Carbohydrate intake and HDL in a multiethnic population

Am J Clin Nutr. 2007 Jan;85(1):225-30. doi: 10.1093/ajcn/85.1.225.


Background: Ethnic differences in serum lipids are not explained by genetics, central adiposity, lifestyle, or diet, possibly because dietary carbohydrate has not been considered.

Objective: The aim was to evaluate the relation between carbohydrate intake and HDL and triacylglycerol concentrations in a multiethnic population.

Design: We conducted a population-based cross-sectional study of 619 Canadians of Aboriginal, South Asian, Chinese, and European origin with no previously diagnosed medical conditions. Energy-adjusted carbohydrate intake was measured by a validated food-frequency questionnaire.

Results: South Asians consumed the most carbohydrate, followed by European, Aboriginal, and Chinese persons. Mean (95% CI) HDL concentrations in the lowest and highest categories of carbohydrate intake after adjustment for age, sex, ethnicity, physical activity, smoking, the waist-to-hip ratio, body mass index, alcohol intake, and intakes of total energy, protein, and fiber were 1.21 mmol/L (1.16, 1.27 mmol/L) and 1.08 mmol/L (1.02, 1.13 mmol/L), respectively, and HDL cholesterol was significantly (P < 0.01) higher in the lowest tertile of carbohydrate intake than in the highest tertile. High carbohydrate intake was associated with higher fasting triacylglycerols (P = 0.04); the adjusted mean fasting triacylglycerol concentrations in the lowest and highest categories of carbohydrate intake were 1.43 mmol/L (1.28, 1.60 mmol/L) and 1.71 mmol/L (1.57, 1.87 mmol/L), respectively. Fewer servings of sugar-containing soft drinks, juices, and snacks were associated with higher HDL (P for trend = 0.02); the multivariate-adjusted mean HDL in the lowest and highest categories of carbohydrate intake was 1.22 mmol/L (1.17, 1.27 mmol/L) and 1.11 mmol/L (1.06, 1.26 mmol/L), respectively.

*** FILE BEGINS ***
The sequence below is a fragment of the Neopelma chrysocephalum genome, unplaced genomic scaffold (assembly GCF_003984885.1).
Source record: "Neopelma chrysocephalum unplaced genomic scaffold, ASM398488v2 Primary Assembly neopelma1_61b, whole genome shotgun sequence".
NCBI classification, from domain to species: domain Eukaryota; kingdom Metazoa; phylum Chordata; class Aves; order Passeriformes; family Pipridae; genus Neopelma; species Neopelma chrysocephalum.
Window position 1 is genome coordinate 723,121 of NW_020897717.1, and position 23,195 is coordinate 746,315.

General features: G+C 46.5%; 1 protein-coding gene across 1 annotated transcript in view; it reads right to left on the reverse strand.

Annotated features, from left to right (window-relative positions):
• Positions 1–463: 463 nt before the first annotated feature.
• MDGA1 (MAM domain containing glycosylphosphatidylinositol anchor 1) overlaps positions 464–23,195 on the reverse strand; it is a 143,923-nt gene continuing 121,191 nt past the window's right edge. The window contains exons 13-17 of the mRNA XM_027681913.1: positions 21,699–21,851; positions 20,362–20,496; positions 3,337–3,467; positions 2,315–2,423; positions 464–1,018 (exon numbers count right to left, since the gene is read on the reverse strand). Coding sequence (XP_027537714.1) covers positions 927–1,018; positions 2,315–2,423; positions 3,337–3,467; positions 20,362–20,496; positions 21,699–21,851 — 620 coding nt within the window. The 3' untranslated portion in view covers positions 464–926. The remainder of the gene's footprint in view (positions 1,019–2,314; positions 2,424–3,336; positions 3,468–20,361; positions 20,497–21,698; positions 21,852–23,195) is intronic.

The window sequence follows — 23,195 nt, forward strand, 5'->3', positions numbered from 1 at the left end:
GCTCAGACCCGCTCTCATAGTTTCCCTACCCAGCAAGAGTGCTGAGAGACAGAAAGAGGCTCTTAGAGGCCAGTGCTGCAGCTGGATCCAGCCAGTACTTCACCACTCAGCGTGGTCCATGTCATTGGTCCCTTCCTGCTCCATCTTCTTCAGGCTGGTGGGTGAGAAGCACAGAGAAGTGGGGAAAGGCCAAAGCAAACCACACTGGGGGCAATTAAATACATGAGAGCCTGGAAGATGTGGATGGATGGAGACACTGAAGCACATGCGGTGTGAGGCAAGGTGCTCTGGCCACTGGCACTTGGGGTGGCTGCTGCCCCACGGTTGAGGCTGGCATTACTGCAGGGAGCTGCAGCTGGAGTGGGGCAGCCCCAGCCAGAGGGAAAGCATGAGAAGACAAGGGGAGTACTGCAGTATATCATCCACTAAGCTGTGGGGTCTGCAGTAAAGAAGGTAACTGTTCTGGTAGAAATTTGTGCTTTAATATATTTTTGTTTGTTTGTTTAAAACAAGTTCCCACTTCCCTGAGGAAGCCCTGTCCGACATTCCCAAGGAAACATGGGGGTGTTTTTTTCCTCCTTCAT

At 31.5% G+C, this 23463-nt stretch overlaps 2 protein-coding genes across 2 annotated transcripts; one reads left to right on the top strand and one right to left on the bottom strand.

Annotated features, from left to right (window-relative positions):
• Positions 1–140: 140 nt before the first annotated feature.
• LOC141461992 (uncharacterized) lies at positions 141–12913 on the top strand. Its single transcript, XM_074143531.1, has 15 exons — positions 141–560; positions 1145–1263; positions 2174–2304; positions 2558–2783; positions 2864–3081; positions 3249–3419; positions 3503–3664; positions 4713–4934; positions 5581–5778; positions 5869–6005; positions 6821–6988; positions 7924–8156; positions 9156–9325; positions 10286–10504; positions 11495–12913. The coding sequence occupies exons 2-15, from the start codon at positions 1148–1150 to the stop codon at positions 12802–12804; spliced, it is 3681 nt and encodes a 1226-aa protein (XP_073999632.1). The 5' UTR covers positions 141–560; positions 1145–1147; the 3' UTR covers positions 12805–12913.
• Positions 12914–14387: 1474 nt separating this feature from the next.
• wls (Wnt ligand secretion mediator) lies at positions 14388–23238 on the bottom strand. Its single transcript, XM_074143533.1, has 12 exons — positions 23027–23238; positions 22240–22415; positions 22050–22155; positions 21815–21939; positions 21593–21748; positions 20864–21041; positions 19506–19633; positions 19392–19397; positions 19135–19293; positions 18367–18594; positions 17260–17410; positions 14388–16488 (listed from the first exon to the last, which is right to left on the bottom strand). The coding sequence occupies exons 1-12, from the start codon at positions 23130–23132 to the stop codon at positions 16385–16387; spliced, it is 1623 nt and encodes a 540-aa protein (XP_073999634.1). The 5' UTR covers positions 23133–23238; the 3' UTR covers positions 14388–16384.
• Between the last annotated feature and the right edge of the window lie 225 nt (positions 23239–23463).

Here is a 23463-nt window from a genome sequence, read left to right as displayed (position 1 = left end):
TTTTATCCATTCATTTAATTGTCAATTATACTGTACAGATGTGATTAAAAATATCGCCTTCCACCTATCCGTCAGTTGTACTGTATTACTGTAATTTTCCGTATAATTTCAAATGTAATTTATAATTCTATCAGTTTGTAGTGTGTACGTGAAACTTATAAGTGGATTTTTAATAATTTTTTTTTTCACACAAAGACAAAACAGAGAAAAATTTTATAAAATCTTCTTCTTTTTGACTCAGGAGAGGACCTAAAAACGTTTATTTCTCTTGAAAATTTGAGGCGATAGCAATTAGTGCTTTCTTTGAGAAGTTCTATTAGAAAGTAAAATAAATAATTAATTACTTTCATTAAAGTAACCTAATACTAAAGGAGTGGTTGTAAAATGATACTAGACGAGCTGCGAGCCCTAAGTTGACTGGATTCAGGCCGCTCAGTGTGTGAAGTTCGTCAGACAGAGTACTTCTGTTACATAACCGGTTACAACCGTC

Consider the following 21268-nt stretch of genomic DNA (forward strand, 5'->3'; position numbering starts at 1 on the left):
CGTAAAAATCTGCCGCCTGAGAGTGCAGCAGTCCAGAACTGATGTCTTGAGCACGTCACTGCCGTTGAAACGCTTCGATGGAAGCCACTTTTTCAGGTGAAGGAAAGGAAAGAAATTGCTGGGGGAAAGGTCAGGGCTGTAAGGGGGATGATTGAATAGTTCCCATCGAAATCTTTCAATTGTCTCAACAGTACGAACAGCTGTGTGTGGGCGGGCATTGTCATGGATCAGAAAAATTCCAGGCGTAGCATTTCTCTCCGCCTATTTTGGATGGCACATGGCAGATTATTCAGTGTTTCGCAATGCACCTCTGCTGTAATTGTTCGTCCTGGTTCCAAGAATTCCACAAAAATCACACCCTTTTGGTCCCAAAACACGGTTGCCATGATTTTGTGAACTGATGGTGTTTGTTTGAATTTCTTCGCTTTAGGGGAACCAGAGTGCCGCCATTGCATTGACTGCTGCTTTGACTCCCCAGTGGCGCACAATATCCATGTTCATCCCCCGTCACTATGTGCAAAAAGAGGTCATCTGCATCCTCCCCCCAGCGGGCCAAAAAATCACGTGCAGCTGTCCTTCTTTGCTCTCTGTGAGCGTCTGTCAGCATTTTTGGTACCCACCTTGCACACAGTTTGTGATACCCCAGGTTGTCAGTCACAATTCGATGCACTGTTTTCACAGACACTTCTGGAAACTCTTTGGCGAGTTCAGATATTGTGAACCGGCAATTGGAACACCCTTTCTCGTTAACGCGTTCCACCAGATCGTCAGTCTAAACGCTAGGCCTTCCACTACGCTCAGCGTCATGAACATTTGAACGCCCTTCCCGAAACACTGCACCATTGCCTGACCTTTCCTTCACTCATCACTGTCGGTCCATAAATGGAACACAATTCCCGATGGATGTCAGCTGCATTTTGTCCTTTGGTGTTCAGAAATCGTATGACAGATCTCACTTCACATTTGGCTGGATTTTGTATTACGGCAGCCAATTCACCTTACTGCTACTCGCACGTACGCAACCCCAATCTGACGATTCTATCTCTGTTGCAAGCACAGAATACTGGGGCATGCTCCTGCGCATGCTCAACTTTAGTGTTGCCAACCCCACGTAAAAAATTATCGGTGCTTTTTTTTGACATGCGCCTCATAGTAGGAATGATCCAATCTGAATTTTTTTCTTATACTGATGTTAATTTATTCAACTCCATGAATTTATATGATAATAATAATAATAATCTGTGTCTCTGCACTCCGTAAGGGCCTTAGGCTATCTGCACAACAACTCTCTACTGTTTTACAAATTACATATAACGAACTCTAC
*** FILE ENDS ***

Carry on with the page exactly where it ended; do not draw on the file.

Conclusions: Differences in HDL and triacylglycerols observed in different ethnic groups may be due in part to carbohydrate intake. Reducing the frequency of intake of sugar-containing soft drinks, juices, and snacks may be beneficial.

Publication types

  • Comparative Study
  • Research Support, Non-U.S. Gov't

MeSH terms

  • Beverages / adverse effects
  • Cholesterol, HDL / blood*
  • Cohort Studies
  • Cross-Sectional Studies
  • Diet Surveys
  • Dietary Carbohydrates / administration & dosage*
  • Dietary Carbohydrates / classification
  • Dietary Carbohydrates / metabolism*
  • Ethnicity*
  • Fasting / blood
  • Female
  • Glycemic Index*
  • Humans
  • Male
  • Middle Aged
  • Multivariate Analysis
  • Surveys and Questionnaires
  • Triglycerides / blood*


  • Cholesterol, HDL
  • Dietary Carbohydrates
  • Triglycerides